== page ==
Home»Opinion»Don't Smoke the Messenger»DON’T SMOKE THE MESSENGER: Let’s Grow Up – Starting a legit marijuana business

DON’T SMOKE THE MESSENGER: Let’s Grow Up – Starting a legit marijuana business

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Screen Shot 2015-06-24 at 10.41.49 AMSome say the “Marijuana Revolution” is the next boom of industry in America, similar to the Internet and Tech boom, or the gold rush; many labeling it the Green Rush. That attitude was clear at the recent International Cannabis Business Conference in San Francisco. In addition to learning about some of the similar struggles that California is going through as it prepares to roll out legal adult use sale of marijuana—such as individual counties and cities opting out—it was enlightening to gain a broader perspective on what is going on in the rest of the world of cannabis.

Growing up pretty much sums it up. Those that came into the weed biz during the black market, looking for a way to have a big income with out all the normal efforts of creating a business, are now looking at rooms of men in suits as the future of their businesses. And just because you grow a great strain does not guarantee these suits will want to talk. In fact, they probably don’t even care what your grass tastes like. They want to invest in business that they know have the potential to make them rich. While a level of idealism may cause many to opt out of these standard business practices, most will want to step up to the plate and see if they can strike it rich.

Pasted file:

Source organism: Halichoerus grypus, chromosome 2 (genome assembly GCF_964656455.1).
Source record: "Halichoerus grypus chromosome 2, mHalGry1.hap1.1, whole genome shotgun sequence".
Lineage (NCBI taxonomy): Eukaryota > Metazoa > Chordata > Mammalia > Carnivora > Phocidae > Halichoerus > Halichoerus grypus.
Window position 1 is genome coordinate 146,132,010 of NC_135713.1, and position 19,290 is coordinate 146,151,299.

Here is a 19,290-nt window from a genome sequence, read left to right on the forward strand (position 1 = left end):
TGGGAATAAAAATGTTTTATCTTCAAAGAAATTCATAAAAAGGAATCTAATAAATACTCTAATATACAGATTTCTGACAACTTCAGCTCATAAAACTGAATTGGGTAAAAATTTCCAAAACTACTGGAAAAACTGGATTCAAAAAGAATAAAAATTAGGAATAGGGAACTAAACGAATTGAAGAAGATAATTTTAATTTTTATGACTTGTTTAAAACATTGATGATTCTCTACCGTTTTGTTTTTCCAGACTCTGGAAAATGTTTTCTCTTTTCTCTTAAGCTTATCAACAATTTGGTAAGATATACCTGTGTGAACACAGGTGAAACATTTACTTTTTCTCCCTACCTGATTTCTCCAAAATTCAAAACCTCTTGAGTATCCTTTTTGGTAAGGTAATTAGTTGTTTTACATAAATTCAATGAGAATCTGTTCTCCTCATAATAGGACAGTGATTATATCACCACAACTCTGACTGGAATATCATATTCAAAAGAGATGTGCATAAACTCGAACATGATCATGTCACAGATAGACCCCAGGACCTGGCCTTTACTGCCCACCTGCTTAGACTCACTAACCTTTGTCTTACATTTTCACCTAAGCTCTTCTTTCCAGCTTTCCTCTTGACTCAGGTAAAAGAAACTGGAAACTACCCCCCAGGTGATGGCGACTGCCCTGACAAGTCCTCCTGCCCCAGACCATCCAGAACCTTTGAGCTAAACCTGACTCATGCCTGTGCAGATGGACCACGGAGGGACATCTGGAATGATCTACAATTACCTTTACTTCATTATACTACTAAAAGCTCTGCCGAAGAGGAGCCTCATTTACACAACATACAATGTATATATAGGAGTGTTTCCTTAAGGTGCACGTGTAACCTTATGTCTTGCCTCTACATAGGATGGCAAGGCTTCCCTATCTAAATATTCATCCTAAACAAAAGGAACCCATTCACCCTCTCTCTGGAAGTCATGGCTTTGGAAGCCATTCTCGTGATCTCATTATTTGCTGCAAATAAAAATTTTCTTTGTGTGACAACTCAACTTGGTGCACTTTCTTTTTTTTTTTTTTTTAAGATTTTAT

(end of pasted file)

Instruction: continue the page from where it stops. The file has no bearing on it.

Here are some tips for those who feel ready to “grow up”:

  1. Take your time. A well thought out plan will make sure a business survives in the long run. As they say, only fools rush in.
  2. Follow the laws. Fill out the forms. Pay the taxes. Just like every other business out there, play by the rules.
  3. Have the professionals on your side. Hire bookkeepers, and lawyers. They know what they are doing.
  4. Get everything in writing. For a long time, not having a paper trail was a measure of security. And a hand-shake was all the agreement that was needed for partnerships and other agreements. That has changed.
  5. Be a good neighbor. Especially in places like Jackson Country, where are rules are regulations are complaint-driven, being a good neighbor will ensure that no one will complain, and that no agencies will have to stop by and investigate the problem.
  6. Look the part. Show up to meeting looking professional. Show up to planning commission  hearings looking professional. Its just easier to be taken seriously.
  7. Have a realistic idea of the value of your business. Entrepreneurs can sometimes have an inflated idea of what their service or product is actually worth. A firm grasp on reality can help form a clearer picture of what amount of capital is actually necessary to get things going.

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